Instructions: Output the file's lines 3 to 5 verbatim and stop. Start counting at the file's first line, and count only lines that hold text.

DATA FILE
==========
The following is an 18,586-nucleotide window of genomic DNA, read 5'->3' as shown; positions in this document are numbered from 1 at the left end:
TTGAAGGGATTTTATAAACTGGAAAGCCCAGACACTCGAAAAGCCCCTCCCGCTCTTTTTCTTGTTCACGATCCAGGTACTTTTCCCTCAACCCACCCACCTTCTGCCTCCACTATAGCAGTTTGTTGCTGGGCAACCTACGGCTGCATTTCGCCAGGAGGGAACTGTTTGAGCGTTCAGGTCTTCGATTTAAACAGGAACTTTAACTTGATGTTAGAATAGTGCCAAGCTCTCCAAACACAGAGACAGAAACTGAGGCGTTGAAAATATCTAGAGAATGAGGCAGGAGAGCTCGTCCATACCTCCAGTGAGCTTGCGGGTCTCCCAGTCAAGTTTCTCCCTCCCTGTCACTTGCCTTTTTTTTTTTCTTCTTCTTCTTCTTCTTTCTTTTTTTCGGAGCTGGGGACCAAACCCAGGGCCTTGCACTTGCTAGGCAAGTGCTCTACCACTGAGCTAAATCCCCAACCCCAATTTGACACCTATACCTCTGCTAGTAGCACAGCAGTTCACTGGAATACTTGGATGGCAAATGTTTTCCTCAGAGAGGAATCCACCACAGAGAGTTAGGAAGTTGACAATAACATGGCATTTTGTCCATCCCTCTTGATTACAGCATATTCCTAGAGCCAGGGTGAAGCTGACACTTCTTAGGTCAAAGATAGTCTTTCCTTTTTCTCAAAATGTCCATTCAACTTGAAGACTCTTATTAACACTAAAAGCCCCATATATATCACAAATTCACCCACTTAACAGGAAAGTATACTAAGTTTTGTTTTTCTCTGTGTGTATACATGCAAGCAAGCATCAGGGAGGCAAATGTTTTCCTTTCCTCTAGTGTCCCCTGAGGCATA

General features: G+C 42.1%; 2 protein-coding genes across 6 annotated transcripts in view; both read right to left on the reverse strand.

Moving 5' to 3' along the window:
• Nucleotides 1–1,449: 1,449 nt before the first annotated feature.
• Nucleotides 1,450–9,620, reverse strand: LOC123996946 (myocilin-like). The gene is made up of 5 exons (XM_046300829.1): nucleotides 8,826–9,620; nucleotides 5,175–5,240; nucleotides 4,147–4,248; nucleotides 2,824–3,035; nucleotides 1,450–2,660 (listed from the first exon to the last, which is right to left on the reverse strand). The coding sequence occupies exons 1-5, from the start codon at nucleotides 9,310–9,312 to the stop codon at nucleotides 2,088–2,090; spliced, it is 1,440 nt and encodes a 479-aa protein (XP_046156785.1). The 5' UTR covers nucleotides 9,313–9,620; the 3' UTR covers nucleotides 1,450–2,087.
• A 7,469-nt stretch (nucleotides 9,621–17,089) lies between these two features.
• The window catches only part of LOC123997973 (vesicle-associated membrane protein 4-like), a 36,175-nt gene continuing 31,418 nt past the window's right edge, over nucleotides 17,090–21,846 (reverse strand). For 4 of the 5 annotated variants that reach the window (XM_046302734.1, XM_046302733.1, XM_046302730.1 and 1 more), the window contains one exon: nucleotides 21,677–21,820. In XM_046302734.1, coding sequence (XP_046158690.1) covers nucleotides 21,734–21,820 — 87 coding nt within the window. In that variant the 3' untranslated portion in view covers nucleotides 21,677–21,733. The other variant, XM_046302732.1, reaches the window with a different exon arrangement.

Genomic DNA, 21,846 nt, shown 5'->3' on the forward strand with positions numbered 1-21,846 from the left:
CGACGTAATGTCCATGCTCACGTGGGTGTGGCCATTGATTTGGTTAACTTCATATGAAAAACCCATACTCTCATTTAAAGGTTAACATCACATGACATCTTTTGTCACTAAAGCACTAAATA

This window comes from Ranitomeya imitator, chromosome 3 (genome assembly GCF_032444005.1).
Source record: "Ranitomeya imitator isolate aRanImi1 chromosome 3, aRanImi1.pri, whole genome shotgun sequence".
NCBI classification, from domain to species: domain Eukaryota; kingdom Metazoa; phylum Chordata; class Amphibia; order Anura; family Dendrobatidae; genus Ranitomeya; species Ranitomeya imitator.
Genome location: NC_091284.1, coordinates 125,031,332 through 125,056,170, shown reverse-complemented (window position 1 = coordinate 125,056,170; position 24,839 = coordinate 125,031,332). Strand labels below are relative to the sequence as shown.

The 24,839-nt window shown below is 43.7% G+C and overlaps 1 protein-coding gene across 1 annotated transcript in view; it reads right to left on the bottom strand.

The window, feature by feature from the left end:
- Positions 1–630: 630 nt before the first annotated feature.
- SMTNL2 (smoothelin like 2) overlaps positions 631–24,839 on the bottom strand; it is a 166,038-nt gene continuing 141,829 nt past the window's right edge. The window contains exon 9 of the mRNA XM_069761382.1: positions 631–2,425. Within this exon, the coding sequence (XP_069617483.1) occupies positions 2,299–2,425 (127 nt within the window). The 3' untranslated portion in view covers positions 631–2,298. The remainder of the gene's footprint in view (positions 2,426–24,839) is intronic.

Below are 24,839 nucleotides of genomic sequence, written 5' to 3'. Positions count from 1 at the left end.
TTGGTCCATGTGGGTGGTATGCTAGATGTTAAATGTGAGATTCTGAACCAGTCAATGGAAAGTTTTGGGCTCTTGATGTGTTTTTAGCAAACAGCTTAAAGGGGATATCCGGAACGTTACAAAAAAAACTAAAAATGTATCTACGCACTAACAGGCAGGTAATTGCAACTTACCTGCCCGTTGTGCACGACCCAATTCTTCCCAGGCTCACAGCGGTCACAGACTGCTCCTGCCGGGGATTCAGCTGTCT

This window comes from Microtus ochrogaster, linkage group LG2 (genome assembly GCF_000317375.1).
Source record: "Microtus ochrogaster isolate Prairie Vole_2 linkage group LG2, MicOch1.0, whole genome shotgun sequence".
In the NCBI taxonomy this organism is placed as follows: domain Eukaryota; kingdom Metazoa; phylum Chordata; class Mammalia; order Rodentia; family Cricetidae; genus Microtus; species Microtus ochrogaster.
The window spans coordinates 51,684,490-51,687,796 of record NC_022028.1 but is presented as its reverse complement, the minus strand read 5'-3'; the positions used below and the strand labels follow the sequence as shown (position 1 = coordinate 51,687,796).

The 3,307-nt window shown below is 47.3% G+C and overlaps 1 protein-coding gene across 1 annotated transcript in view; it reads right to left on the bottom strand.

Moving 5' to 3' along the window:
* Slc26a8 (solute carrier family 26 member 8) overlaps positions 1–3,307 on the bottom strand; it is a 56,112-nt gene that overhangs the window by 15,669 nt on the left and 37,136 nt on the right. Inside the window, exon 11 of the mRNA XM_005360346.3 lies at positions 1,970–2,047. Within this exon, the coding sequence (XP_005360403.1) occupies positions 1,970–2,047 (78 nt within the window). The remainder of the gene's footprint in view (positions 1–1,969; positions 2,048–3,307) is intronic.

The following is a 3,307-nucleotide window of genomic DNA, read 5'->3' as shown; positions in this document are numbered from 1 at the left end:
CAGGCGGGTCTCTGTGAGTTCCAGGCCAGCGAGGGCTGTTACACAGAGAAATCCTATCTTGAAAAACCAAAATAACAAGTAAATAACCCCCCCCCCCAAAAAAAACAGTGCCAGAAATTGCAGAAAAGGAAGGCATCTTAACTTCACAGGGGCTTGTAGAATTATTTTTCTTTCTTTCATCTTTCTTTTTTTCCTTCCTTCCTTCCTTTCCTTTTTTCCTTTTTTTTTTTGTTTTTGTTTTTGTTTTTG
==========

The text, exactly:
General features: G+C 42.1%; 2 protein-coding genes across 6 annotated transcripts in view; both read right to left on the reverse strand.

Moving 5' to 3' along the window:
• Nucleotides 1–1,449: 1,449 nt before the first annotated feature.